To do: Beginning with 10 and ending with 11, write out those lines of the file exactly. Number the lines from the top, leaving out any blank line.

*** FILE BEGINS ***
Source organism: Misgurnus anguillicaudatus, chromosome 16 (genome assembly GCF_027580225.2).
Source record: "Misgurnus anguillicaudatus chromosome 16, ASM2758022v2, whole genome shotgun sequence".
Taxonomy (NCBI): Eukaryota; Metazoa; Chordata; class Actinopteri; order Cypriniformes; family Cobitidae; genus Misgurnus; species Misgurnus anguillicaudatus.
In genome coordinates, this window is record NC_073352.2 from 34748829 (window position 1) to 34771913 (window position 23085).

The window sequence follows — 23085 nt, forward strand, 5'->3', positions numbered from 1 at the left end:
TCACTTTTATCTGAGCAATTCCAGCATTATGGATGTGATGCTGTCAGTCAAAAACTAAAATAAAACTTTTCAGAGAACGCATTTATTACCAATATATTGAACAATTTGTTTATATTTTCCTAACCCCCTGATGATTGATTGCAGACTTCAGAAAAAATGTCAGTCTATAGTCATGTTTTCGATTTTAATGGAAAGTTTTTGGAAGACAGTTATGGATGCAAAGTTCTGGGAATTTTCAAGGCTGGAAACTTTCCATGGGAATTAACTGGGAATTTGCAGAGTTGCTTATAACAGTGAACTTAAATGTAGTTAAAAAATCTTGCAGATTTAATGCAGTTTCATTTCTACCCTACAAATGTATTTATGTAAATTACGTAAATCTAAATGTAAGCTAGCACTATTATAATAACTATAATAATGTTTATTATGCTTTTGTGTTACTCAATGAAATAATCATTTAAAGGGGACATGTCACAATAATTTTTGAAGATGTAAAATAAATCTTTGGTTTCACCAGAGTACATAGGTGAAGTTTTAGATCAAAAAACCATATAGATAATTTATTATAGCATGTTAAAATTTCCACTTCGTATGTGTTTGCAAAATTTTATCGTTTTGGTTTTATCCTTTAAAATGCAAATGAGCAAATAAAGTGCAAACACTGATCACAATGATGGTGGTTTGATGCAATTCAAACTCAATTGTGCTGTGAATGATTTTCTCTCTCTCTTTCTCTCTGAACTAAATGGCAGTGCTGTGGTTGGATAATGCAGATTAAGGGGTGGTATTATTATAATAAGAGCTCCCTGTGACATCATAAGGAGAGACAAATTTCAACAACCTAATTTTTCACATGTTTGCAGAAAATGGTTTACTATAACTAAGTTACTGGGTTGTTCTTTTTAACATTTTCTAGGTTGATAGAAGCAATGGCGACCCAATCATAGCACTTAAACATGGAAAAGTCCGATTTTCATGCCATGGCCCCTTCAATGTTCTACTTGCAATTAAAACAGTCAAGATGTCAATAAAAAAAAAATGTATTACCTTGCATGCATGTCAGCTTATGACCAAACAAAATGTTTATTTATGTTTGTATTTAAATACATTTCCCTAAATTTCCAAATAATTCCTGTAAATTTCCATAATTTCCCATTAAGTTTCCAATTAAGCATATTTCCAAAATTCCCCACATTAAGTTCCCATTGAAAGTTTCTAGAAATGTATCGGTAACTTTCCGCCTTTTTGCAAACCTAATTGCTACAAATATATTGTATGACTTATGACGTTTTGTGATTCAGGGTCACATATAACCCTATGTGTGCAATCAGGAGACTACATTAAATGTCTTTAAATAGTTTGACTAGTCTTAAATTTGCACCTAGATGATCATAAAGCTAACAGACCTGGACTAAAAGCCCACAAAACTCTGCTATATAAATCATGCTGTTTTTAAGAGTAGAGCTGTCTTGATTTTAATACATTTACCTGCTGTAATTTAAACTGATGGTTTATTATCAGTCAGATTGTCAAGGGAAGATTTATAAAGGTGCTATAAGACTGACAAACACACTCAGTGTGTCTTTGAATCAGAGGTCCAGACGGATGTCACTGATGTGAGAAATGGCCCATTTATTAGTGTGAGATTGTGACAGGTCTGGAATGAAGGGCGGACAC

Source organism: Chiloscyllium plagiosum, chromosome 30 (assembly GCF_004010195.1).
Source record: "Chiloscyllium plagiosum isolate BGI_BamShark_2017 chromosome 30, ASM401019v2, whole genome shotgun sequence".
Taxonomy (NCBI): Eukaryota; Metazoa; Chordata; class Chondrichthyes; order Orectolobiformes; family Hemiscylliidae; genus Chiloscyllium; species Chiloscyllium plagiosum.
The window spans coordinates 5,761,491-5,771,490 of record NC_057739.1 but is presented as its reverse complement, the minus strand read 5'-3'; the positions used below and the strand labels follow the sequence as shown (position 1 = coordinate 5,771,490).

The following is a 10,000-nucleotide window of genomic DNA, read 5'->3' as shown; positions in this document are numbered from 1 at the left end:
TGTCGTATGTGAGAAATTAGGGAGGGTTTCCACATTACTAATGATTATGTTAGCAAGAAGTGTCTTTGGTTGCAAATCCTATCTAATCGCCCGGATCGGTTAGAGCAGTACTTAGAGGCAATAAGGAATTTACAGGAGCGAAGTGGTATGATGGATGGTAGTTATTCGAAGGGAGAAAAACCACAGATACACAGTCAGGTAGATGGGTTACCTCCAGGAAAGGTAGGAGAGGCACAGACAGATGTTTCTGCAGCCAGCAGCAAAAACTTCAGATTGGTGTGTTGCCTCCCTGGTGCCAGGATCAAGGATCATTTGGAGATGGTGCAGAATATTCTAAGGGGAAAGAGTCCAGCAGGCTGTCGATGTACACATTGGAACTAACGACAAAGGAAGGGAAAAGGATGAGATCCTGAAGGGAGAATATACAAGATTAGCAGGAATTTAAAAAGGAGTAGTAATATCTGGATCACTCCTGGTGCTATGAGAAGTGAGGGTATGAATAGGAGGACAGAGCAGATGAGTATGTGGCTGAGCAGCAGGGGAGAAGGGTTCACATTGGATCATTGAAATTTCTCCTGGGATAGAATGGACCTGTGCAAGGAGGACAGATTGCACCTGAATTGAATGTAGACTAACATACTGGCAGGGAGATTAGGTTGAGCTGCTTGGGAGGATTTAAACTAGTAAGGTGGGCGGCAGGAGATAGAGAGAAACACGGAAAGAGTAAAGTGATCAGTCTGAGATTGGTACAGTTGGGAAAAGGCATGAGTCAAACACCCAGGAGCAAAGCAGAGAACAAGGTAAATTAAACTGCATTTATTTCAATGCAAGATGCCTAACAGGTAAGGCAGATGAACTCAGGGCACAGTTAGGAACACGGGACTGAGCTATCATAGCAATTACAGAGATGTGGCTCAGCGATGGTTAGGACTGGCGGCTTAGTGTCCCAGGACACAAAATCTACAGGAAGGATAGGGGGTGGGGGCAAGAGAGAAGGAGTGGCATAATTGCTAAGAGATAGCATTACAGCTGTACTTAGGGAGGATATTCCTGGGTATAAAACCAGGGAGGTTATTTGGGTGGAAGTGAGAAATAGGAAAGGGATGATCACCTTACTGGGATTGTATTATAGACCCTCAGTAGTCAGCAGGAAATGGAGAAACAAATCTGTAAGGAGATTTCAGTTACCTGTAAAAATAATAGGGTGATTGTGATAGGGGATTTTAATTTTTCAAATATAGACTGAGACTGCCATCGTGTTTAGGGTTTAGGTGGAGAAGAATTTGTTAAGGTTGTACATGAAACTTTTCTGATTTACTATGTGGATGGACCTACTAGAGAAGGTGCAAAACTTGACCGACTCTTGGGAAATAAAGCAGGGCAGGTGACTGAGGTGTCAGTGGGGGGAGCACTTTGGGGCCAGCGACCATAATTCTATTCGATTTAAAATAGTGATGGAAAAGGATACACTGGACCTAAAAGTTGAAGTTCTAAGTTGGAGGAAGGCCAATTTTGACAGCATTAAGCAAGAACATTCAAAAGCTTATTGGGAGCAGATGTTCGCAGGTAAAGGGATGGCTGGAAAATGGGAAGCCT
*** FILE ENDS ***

The window spans coordinates 5,761,491-5,771,490 of record NC_057739.1 but is presented as its reverse complement, the minus strand read 5'-3'; the positions used below and the strand labels follow the sequence as shown (position 1 = coordinate 5,771,490).

The following is a 10,000-nucleotide window of genomic DNA, read 5'->3' as shown; positions in this document are numbered from 1 at the left end: